However, we may wonder if this version is true. All technology involved may have performed as intended. C. Kooij's aircraft may have been hit as a result of unlucky inter-aircraft attack timing. If Kooij had attacked two seconds earlier or five seconds later, this would not have happened. But such timing accuracy has to be considered as beyond the means of the aviators, who had to make do with the circumstances of that time and place. They could not attack all together as a group; the target was too small for that. They had to attack individually, spaced in time so as to deal with the delay fuzes. They were professionals, who had made a plan of attack, in full awareness of the properties of the weapons they would be using. But they also had to attack as swiftly as possible, because there was always the danger of anti aircraft fire. They had to fly a high performance fighter aircraft very low, very fast, and very accurate over enemy-held territory. An enemy that was known to be very deadly with its anti aircraft defenses. Not a situation in which the aviator could coolly use a stopwatch clocked to the bombs dropped from a leading attacker. And even if that would have been possible, then the flying decisions had to be made well in advance. One cannot apply a handbrake to a Spitfire in the process of a high speed low level attack. The momentum of the moving mass is too great for that, and the margin for error too small. Waiting in the sky for say 30 seconds, so that the dust of the previous bombing run could settle, was not an option. That would give the enemy too much time to muster defences. These pinpoint low level attacks had to be flown fast in-fast out, with the highest speed that still allowed for accurate aiming. Attacking within say 3 seconds of each other was dangerous too. A bomb could explode upon impact, if the delay fuze failed. Everything had to be executed in a perfect way, in three dimensions and in time, the last measured in seconds only.

As it turned out, there was no Flak deployed at the Ruiterberg. The attackers could have taken more time for this attack. That this was the case, transpired not earlier than during the attack itself. And even then, the fire from a single German submachinegun at short range could have brought down a Spitfire. The loss of C. Kooij can truly be called a matter of bad luck, under both versions of what happened. The attack was carried out in an almost perfect way. Just two seconds from perfection for one of the aircraft. The mansion was completely destroyed.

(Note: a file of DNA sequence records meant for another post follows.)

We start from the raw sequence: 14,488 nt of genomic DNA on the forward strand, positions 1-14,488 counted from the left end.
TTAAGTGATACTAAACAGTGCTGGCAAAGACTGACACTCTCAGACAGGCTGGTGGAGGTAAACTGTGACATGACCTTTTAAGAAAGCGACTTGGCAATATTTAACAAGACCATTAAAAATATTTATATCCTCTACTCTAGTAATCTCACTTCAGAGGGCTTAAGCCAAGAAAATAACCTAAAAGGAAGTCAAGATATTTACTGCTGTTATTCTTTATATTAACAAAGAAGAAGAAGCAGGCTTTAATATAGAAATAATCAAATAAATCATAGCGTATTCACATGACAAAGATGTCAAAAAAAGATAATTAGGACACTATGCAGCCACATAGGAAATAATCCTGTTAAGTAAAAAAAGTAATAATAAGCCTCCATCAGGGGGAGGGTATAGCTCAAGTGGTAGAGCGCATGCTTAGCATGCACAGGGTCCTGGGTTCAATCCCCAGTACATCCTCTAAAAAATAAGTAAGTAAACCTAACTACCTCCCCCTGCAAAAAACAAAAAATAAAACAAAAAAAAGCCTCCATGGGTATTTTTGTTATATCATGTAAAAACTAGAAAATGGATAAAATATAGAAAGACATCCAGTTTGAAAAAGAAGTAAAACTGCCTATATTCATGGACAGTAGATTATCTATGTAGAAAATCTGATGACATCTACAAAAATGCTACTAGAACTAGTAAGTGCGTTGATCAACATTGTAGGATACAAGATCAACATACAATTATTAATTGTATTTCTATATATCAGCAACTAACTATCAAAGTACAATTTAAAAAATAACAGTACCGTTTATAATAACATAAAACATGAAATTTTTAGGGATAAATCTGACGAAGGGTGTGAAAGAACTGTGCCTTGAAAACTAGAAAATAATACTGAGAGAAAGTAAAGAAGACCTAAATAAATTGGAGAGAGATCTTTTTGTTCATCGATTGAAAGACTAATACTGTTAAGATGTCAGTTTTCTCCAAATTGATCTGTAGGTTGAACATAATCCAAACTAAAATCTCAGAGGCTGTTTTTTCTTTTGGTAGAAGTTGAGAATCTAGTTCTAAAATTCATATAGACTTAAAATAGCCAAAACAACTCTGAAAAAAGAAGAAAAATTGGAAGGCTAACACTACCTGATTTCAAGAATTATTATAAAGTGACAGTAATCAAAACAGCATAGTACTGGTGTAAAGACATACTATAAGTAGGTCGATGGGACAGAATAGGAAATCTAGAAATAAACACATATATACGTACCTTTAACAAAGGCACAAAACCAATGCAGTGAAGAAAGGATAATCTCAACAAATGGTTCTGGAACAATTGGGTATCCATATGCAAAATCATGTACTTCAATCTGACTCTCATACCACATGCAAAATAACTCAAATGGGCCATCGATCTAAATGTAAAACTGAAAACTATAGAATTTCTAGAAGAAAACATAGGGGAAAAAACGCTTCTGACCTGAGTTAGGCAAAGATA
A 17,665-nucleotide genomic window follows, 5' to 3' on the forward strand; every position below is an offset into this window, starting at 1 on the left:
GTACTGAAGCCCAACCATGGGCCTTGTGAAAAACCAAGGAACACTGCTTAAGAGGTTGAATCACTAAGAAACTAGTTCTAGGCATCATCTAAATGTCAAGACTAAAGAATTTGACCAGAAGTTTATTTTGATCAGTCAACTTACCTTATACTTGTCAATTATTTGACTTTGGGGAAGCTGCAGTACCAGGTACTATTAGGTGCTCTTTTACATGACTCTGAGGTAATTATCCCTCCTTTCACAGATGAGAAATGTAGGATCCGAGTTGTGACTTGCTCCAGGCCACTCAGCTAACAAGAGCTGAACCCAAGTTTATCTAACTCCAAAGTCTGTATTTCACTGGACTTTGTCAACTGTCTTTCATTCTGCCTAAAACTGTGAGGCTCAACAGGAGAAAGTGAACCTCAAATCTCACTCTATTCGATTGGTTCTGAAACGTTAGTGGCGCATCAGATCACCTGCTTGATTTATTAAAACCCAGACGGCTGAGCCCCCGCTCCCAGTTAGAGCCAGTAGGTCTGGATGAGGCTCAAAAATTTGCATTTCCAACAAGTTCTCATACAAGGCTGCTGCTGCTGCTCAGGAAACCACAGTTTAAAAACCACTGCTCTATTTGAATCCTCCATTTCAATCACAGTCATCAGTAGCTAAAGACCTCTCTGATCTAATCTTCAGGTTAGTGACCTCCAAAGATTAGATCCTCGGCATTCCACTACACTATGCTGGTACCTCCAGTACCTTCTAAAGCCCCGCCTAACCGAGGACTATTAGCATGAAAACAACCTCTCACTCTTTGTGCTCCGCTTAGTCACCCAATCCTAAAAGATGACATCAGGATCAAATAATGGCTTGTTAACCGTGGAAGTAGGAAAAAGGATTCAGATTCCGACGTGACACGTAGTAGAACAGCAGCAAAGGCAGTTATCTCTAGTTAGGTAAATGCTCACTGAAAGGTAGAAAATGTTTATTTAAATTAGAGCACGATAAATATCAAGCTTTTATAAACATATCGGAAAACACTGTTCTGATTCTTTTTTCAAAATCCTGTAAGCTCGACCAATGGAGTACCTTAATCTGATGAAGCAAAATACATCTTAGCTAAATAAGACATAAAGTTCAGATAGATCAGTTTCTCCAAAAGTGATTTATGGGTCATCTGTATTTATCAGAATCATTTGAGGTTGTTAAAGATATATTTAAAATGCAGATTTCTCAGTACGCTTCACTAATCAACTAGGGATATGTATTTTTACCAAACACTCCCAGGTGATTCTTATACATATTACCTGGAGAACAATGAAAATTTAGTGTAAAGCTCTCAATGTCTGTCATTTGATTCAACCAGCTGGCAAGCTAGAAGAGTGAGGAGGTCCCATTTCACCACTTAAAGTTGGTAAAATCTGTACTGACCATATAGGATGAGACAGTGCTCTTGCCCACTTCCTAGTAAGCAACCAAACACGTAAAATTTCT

3. Crash site data

The Ruiterberg, with its charming gate building, orangerie, farm, and large formal garden, was build by a very wealthy shipping merchant. The Nazis fancied such mansions for local command headquarters, transforming them into Allied targets.

Two small bomb craters, spaced 12 meters left and right of the flight path, can still be found in the wood directly adjacent to the Northeast stretch of the formal garden of the past. The only bomb craters found in this forest. Their shapes and sizes are quite similar, ovals of about 4 x 5 meters, 1,5 meters deep, ovals perpendicular to the flight path. We assume that the aircraft crashed into the pine trees here, after receiving damage from blast debris, with two armed bombs remaining, one under each wing. These trees were about 20 years of age at the time. We assume that the aircraft, flying at high speed, disintegrated upon hitting the trees, only a few seconds after the attack. The pieces were scattered over a small area in the wood; the wreck did not bury itself into the soil. The wreck parts could be cleared by the Germans with relative ease. Two days after the attack, the Germans buried C. Kooij as as unknown Allied airman in Doorn General Cemetery.

After the War, the Ruiterberg was rebuild. It is now a privately owned mansion in the Kaapse Bossen, owned by Staatsbosbeheer.

With thanks to Michel Reukers, forester Kaapse Bossen/Ruiterberg, who kindly guided us to the telltale marks in the terrain

Prewar aerial photograph of the Ruiterberg. The view is Northeast to Southwest. The 322 Sqn Spitfires attacked from the Southwest, top of picture, flying Northeast. C. Kooij crashed into the pine trees some 300 meters Northeast from the mansion, at the end of the lower section of the formal garden. Source: Staatsbosbeheer, with thanks to Michel Reukers

Two bomb craters in the flight path of the attacking Spitfires, the site where we assume that C. Kooij's machine perished in the wood. Ruiterberg 050913-2,3

The Ruiterberg in 2005, North facade. Picture taken 100 meters Southwest of the site where Spitfire RK840 came down. Ruiterberg 050913-4

Map 109. Ruiterberg, Doorn, crash site of C. Kooij

The blue circle includes the area where two bomb craters were found. These led to the assumption that C. Kooij's Spitfire crashed in this area in the wood. No other bomb craters have been found around the Ruiterberg mansion.